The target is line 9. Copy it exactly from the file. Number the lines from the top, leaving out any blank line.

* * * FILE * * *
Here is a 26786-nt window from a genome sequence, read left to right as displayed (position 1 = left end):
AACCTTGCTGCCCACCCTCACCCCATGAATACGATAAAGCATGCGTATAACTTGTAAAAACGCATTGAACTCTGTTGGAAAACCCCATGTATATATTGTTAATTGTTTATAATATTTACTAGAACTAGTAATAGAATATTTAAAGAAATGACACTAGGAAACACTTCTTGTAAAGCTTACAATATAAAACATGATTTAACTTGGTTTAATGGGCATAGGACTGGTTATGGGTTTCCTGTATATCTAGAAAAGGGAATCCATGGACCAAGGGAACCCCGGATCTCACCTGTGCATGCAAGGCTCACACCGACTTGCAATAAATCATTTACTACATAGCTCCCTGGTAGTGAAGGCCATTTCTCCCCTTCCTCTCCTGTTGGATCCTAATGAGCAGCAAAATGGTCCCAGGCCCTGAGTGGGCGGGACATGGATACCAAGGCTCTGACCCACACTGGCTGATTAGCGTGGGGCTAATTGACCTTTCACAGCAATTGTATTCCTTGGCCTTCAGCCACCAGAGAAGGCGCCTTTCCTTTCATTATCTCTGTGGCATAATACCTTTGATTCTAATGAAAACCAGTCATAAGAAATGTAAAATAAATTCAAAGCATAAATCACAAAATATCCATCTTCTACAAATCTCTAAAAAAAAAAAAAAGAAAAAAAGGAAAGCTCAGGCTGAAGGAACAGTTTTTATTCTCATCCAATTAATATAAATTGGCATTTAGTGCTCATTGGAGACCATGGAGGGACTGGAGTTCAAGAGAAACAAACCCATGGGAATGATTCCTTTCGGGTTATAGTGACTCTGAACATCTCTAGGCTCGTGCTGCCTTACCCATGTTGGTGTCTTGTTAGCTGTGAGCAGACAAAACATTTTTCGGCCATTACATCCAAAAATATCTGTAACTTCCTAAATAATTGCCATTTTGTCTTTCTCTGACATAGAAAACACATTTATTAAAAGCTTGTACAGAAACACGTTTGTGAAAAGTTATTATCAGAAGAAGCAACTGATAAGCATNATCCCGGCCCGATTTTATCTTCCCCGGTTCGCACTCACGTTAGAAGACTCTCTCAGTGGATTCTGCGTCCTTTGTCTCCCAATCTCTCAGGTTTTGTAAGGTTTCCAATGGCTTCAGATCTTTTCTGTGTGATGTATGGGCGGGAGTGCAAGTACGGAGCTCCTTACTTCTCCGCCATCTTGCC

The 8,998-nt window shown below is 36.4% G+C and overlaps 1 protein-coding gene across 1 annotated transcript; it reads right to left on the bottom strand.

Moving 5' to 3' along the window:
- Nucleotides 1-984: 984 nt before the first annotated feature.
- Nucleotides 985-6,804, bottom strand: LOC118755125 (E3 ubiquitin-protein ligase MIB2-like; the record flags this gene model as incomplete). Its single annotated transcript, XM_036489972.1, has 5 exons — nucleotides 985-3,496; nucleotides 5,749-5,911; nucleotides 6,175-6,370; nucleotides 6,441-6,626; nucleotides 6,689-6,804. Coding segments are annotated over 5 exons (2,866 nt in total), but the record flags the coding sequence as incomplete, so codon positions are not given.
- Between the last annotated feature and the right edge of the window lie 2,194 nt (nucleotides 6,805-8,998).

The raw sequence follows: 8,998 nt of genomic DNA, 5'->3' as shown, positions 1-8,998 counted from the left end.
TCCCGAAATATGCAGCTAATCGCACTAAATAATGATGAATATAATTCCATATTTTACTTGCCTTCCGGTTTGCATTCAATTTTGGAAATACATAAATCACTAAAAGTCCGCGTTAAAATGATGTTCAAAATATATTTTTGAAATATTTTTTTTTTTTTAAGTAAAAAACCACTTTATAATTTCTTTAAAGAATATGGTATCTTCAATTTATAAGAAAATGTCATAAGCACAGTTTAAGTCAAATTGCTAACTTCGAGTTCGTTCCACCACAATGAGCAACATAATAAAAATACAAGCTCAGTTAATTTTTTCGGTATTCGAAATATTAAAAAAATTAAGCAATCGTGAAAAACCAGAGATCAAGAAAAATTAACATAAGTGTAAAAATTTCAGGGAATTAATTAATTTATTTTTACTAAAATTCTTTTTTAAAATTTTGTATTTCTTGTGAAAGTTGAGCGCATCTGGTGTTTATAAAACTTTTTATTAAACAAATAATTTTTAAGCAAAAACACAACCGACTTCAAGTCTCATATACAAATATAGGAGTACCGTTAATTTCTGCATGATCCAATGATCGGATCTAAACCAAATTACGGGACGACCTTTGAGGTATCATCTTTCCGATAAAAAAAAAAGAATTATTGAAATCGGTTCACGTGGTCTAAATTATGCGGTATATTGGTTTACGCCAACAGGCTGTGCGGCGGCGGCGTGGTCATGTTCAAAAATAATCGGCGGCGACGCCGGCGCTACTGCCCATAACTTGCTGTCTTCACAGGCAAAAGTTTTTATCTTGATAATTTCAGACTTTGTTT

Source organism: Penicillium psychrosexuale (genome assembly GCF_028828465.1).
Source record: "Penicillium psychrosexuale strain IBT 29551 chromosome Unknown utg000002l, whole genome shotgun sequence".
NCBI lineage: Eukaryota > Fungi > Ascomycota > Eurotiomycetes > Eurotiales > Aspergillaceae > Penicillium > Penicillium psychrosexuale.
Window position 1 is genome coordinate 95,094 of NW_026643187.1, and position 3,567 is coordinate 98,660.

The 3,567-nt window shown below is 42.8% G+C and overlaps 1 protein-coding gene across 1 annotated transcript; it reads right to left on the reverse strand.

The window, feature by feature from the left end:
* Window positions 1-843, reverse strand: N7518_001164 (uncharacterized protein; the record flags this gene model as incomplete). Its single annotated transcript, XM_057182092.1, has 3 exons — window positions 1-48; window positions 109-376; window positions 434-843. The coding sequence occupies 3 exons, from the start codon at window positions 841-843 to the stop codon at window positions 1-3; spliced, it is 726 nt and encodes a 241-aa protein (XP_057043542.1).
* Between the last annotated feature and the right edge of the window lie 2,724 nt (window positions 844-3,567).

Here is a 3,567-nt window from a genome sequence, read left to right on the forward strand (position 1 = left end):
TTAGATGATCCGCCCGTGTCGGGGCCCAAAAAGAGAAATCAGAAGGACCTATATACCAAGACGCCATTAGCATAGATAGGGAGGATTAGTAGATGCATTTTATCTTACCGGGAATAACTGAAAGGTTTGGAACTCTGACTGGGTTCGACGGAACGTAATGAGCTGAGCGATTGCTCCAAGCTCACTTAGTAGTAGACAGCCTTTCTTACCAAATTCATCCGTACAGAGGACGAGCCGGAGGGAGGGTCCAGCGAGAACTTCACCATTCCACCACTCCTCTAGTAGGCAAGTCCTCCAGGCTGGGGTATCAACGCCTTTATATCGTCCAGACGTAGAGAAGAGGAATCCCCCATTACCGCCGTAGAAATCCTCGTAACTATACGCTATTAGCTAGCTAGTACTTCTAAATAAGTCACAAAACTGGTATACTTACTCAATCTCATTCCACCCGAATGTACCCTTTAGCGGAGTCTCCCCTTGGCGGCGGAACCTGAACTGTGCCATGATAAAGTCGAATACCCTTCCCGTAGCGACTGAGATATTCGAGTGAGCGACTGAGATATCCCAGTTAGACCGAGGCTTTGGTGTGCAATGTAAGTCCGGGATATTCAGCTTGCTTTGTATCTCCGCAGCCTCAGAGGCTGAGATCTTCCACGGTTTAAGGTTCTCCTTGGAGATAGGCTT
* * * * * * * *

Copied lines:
TCCCGAAATATGCAGCTAATCGCACTAAATAATGATGAATATAATTCCATATTTTACTTGCCTTCCGGTTTGCATTCAATTTTGGAAATACATAAATCACTAAAAGTCCGCGTTAAAATGATGTTCAAAATATATTTTTGAAATATTTTTTTTTTTTTAAGTAAAAAACCACTTTATAATTTCTTTAAAGAATATGGTATCTTCAATTTATAAGAAAATGTCATAAGCACAGTTTAAGTCAAATTGCTAACTTCGAGTTCGTTCCACCACAATGAGCAACATAATAAAAATACAAGCTCAGTTAATTTTTTCGGTATTCGAAATATTAAAAAAATTAAGCAATCGTGAAAAACCAGAGATCAAGAAAAATTAACATAAGTGTAAAAATTTCAGGGAATTAATTAATTTATTTTTACTAAAATTCTTTTTTAAAATTTTGTATTTCTTGTGAAAGTTGAGCGCATCTGGTGTTTATAAAACTTTTTATTAAACAAATAATTTTTAAGCAAAAACACAACCGACTTCAAGTCTCATATACAAATATAGGAGTACCGTTAATTTCTGCATGATCCAATGATCGGATCTAAACCAAATTACGGGACGACCTTTGAGGTATCATCTTTCCGATAAAAAAAAAAGAATTATTGAAATCGGTTCACGTGGTCTAAATTATGCGGTATATTGGTTTACGCCAACAGGCTGTGCGGCGGCGGCGTGGTCATGTTCAAAAATAATCGGCGGCGACGCCGGCGCTACTGCCCATAACTTGCTGTCTTCACAGGCAAAAGTTTTTATCTTGATAATTTCAGACTTTGTTT